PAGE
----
I Just Want to Be Like Everyone Else: Teaching Public Speaking to an Exceptional StudentReport as inadecuate




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TEACHING Exceptional Children Plus, v1 n1 Article 1 Sep 2004

Teaching public speaking is often part of a junior high or senior high curriculum as well as a part of the college curriculum of many four-year public institutions whereby a student is expected to demonstrate performance skills to an audience. For the exceptional student with disabilities, this presents more than the usual anxieties that beset most students in typical oral communication classes. When those disabilities encompass both severe physical limitations and vocal mechanism problems, this presents an additional set of special challenges. The classroom situation described here took place in a required communication class where Oral Communication is a requirement for graduation. Because of this student's severe limitations with both restricted physical movements as well as vocal limitations, this student was given the opportunity to opt out. He chose not to opt out; he did not want to be different from his peers. This is a true story of an exceptional student who arose to meet the challenge of wanting to be treated just like everybody else. I believe it would be of benefit to any instructor, as well as any college student pursuing their teaching credentials, to read this story and regard the insights it contains.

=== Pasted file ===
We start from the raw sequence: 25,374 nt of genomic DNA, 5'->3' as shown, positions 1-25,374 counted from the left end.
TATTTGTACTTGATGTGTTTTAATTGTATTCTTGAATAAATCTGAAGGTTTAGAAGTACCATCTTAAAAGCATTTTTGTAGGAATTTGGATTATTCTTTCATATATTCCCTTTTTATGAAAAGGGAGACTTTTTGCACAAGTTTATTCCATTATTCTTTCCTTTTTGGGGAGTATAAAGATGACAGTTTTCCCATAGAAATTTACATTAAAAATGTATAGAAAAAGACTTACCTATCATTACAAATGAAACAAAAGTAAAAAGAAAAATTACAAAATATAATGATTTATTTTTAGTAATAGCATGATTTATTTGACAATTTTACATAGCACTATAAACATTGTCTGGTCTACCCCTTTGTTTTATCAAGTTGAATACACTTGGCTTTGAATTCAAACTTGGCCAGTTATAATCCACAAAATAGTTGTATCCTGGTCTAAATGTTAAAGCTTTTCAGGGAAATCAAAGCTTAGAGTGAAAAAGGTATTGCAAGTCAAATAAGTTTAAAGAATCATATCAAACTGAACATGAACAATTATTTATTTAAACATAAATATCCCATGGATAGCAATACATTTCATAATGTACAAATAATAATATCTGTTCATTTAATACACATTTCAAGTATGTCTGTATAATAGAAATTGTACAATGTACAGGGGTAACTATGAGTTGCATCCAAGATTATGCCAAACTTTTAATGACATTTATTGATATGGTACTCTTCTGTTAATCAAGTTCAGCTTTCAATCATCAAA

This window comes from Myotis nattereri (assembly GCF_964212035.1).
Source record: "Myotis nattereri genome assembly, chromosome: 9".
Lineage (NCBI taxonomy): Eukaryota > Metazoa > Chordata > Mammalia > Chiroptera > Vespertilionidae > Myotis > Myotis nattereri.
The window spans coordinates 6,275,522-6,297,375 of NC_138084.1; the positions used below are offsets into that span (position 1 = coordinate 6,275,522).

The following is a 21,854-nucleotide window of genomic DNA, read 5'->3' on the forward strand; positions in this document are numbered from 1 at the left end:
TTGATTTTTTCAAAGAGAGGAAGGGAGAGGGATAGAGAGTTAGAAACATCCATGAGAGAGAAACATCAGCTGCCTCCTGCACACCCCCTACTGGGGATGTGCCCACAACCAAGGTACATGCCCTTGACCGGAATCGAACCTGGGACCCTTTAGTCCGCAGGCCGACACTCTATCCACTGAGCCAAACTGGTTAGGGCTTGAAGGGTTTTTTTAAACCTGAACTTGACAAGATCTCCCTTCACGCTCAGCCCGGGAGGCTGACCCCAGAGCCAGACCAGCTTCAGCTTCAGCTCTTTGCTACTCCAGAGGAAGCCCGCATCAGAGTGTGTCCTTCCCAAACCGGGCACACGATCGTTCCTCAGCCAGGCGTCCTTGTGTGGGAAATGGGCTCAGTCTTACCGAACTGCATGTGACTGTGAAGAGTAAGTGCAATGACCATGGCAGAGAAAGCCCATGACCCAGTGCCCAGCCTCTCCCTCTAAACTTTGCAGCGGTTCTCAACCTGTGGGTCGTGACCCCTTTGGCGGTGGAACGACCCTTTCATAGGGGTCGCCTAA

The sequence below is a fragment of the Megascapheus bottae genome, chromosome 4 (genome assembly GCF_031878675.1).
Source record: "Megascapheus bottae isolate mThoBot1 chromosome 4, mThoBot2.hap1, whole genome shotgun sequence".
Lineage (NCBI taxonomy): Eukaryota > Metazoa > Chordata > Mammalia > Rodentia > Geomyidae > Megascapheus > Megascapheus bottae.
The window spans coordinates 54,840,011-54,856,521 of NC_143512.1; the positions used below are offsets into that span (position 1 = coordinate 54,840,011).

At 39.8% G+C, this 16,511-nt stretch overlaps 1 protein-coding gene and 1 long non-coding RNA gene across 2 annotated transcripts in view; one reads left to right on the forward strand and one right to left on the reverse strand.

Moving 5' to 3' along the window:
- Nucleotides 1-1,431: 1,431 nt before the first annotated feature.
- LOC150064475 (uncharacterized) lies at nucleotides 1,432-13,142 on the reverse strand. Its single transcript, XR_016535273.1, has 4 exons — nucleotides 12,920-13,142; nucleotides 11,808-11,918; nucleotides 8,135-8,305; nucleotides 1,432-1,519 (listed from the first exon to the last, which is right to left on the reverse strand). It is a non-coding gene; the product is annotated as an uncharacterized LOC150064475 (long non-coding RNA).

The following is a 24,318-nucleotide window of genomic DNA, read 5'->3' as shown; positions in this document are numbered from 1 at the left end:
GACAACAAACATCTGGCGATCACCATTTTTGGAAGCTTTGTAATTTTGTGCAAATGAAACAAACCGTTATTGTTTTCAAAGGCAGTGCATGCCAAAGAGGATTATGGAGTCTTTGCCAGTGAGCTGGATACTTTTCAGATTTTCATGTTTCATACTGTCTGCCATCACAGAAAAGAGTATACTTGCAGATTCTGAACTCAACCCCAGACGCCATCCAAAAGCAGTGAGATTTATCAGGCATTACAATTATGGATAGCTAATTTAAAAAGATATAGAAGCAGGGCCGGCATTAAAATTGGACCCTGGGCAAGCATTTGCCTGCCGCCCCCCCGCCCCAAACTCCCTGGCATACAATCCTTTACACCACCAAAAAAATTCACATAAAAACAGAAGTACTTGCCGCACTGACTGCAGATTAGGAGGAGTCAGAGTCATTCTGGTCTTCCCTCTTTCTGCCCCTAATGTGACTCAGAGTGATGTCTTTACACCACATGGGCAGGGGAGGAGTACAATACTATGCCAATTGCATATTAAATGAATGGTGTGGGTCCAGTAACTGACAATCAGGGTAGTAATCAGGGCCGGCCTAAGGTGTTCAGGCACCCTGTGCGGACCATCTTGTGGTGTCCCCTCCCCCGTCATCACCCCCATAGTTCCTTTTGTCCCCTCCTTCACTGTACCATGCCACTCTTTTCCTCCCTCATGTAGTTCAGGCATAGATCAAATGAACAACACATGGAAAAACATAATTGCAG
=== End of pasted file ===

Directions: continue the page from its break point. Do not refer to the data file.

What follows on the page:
Descriptors: Public Speaking, Disabilities, Classroom Environment, Oral Communication Method, Communication Skills, Communication Strategies, Classroom Techniques, Academic Accommodations (Disabilities), Teaching Methods, Educational Practices, Instructional Effectiveness

Council for Exceptional Children. 1110 North Glebe Road Suite 300, Arlington, VA 22201. Tel: 888-232-7733; Fax: 703-264-9494; e-mail: cecpubs[at]cec.sped.org; Web site: http://escholarship.bc.edu/education/tecplus





Author: Carrish, Sharon A.

Source: https://eric.ed.gov/?q=a&ft=on&ff1=dtySince_1992&pg=4609&id=EJ966503







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